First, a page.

Consumer demand for novel, visually attractive ornamentals has often overshadowed the functional value plants may provide for flower-visiting insects. As native and nonnative species are hybridized for form, color, flowering, and disease resistance, it is important to assess whether some of these alterations influence plant nutrient quality for foraging insect pollinators. A study was conducted to ascertain the resource value of ornamental cultivars compared with their native congeners. The nectar volume and pollen quantity, viability, and protein content of 10 species of popular herbaceous flowering plants, commonly advertised as pollinator-friendly, were evaluated in northcentral Florida. Each genus encompassed a native and nonnative species, apart from pentas. Native species included blanket flower (Gaillardia pulchella), lanceleaf coreopsis (Coreopsis lanceolata), pineland lantana (Lantana depressa), and scarlet sage (Salvia coccinea). Nonnative species included Barbican™ yellow-red ring blanket flower (Gaillardia aristata ‘Gaiz005’), Bloomify™ rose lantana (Lantana camara ‘UF-1011-2’), mysty salvia (Salvia longispicata × farinacea ‘Balsalmysty’), Lucky Star® dark red pentas (Pentas lanceolata ‘PAS1231189’), ruby glow pentas (Pentas lanceolata ‘Ruby glow’) and UpTick™ Gold & Bronze coreopsis (Coreopsis × ‘Baluptgonz’). Floral rewards differed significantly across species. The native scarlet sage exhibited the largest nectar volume per flower in the summer (2.13 ± 0.17 µL), followed by the nonnative mysty salvia (1.26 ± 0.17 µL). In the fall, ruby glow pentas exhibited the largest nectar volume per flower (1.09 ± 0.17 µL) compared with all other ornamentals. The composite flowers of the native and nonnative blanket flower and coreopsis species had the lowest nectar volume per flower regardless of sampling date. Likewise, ruby glow pentas displayed the highest quantity of pollen grains (96.29 ± 0.12) per sample, followed by Lucky star pentas (52.33 ± 0.12), and Barbican blanket flower (50.98 ± 0.12). Pollen viability was similarly high (92% to 98%) among all species, apart from Bloomify rose lantana (20%) and pineland lantana (48%). Pollen protein content was highest in Uptick coreopsis (11.378 ± 1.860 μg/mg dry weight) and Lucky star pentas (10.656 ± 3.726 μg/mg dry weight), followed by lanceleaf coreopsis (7.918 ± 1.793 μg/mg dry weight). These results largely showed that the nonnative ornamentals selected provided resource-rich floral rewards, comparable to native congeners. Still, care should be taken in making similar assessments of other modern floral types.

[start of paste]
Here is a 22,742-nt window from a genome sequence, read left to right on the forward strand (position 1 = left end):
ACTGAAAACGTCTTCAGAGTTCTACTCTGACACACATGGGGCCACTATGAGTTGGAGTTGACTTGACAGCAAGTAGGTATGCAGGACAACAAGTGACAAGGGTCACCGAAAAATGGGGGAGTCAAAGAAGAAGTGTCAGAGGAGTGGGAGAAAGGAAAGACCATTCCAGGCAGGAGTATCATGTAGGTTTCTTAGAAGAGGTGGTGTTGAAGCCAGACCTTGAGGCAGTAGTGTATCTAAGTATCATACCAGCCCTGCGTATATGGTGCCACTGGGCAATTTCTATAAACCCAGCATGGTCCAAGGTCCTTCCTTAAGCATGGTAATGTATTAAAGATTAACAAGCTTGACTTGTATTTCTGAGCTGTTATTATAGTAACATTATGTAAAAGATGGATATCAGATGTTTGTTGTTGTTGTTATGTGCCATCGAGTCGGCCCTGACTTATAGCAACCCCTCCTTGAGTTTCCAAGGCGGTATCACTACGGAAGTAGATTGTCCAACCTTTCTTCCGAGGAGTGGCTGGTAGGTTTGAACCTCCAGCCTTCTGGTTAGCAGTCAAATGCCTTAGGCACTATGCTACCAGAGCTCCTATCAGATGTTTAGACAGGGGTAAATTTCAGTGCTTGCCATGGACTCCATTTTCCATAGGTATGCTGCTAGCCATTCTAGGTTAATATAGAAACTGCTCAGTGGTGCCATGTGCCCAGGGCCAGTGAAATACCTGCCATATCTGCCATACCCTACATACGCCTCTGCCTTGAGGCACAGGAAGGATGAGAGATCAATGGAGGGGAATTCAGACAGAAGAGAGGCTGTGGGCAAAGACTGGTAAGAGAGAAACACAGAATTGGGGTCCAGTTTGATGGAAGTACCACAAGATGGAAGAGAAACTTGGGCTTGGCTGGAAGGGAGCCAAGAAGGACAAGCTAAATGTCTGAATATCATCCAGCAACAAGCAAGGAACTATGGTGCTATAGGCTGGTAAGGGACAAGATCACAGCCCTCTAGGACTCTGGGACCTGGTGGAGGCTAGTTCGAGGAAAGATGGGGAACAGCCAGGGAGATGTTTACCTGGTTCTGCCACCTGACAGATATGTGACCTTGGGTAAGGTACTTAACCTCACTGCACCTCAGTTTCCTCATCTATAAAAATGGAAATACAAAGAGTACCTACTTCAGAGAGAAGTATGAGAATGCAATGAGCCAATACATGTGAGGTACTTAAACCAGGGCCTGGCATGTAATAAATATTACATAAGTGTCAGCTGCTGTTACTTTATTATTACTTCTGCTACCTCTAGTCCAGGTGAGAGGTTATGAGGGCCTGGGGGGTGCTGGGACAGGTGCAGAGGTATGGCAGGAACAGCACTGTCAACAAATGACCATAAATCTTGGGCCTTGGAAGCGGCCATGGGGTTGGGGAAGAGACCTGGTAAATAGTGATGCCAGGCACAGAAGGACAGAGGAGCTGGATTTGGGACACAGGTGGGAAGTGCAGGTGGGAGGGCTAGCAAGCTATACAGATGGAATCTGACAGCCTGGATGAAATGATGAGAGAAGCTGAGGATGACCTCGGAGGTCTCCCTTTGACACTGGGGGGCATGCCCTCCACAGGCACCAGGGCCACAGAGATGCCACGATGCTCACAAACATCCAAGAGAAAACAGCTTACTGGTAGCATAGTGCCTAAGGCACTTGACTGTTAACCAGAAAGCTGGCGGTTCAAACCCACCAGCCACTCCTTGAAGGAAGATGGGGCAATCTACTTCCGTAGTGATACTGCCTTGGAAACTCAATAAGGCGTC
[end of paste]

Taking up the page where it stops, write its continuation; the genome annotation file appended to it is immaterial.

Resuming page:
Open Access